This article1 traces the construction of Irène Némirovsky's literary reputation in inter-war France, drawing on Bourdieu's notion of the literary field. It aims to go beyond the ethical interpretation of her life and work in relation to the Holocaust to examine both its aesthetic and its sociological significance in the inter-war period. The article first examines Némirovsky as a popular writer, showing how she succeeded in establishing herself as a commercially successful and critically acclaimed novelist. It then considers the relevance of her Russian origins and her Jewish identity to her literary production. It analyses the ways in which she drew on her Russian identity in order to locate her writing in relation to the inter-war French fascination with la mode russe. Finally, it addresses the existence of anti-Semitic stereotypes in Némirovsky's early work, approaching this problematic aspect of her textual production from a cultural rather than a psychological perspective.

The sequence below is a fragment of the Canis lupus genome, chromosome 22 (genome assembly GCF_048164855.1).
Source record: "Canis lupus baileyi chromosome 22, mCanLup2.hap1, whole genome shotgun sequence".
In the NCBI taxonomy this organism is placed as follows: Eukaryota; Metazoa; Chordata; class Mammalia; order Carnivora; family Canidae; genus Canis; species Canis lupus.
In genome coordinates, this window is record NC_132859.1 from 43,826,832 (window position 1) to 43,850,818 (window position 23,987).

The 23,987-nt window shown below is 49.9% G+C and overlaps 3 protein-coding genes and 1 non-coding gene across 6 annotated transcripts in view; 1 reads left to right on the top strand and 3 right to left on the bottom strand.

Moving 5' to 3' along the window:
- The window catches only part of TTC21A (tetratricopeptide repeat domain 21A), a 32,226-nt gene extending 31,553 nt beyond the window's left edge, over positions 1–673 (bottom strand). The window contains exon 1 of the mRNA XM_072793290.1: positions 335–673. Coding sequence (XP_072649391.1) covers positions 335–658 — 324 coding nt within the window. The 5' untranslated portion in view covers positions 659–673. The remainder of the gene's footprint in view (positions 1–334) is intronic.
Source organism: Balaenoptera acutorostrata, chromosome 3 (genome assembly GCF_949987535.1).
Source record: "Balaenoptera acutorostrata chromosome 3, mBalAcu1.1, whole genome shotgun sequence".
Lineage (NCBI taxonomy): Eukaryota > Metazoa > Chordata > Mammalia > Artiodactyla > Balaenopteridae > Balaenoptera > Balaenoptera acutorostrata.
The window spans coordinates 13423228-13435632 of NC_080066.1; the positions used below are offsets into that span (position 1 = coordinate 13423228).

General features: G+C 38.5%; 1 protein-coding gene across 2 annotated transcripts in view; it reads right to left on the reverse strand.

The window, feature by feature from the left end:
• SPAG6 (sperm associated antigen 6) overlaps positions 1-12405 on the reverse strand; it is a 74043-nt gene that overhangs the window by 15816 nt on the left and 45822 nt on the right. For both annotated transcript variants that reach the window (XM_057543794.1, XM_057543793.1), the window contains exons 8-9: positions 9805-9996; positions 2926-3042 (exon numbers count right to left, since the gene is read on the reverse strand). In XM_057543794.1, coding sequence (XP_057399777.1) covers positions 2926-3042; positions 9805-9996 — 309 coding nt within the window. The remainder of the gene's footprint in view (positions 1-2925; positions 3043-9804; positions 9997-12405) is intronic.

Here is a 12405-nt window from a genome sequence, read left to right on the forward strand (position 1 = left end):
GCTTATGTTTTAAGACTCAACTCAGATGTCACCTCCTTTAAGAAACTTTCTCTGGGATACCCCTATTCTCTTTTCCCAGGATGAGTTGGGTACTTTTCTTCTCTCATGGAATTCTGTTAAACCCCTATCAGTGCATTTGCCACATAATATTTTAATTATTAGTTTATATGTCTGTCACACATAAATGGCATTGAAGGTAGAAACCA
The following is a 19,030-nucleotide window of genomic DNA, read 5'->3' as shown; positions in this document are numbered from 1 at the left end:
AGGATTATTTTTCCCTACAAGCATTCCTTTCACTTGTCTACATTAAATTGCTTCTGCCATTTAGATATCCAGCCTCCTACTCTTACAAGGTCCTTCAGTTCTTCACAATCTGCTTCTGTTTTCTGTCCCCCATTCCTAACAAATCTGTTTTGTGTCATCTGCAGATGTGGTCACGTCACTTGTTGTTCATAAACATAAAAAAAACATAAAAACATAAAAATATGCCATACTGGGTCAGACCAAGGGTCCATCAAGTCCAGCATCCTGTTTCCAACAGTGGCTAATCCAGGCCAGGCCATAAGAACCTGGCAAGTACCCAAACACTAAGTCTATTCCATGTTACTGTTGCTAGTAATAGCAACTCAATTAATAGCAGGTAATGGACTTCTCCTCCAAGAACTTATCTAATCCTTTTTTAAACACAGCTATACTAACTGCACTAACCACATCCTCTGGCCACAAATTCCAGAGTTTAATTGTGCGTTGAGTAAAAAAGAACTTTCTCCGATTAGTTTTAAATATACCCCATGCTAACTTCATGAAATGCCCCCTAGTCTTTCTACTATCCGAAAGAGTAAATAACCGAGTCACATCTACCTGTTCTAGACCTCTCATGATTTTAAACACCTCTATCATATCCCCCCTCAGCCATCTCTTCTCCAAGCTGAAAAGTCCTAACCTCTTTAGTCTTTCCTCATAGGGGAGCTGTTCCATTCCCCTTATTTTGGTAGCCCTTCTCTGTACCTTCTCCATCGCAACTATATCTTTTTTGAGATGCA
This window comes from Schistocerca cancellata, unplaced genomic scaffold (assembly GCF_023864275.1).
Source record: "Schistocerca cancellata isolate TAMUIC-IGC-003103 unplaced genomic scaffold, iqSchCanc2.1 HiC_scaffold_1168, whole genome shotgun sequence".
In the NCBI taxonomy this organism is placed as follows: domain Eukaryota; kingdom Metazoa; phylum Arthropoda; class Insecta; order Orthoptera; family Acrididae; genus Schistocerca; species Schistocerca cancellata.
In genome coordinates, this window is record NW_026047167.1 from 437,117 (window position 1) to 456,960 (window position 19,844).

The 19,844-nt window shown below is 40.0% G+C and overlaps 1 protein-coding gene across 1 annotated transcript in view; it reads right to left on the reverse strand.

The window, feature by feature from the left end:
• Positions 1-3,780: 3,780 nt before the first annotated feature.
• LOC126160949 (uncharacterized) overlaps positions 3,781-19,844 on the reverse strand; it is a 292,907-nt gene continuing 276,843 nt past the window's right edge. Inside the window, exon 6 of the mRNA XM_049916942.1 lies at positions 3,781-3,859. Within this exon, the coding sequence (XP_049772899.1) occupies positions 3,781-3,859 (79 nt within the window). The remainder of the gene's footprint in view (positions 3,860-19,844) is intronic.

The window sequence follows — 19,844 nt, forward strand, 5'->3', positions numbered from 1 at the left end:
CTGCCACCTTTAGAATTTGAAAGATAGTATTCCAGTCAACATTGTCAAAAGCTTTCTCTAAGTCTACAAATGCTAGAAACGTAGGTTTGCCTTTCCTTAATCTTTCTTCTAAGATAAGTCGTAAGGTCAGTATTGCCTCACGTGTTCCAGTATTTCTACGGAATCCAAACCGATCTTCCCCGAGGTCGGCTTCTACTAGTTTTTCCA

- French inter-war literature
- La mode russe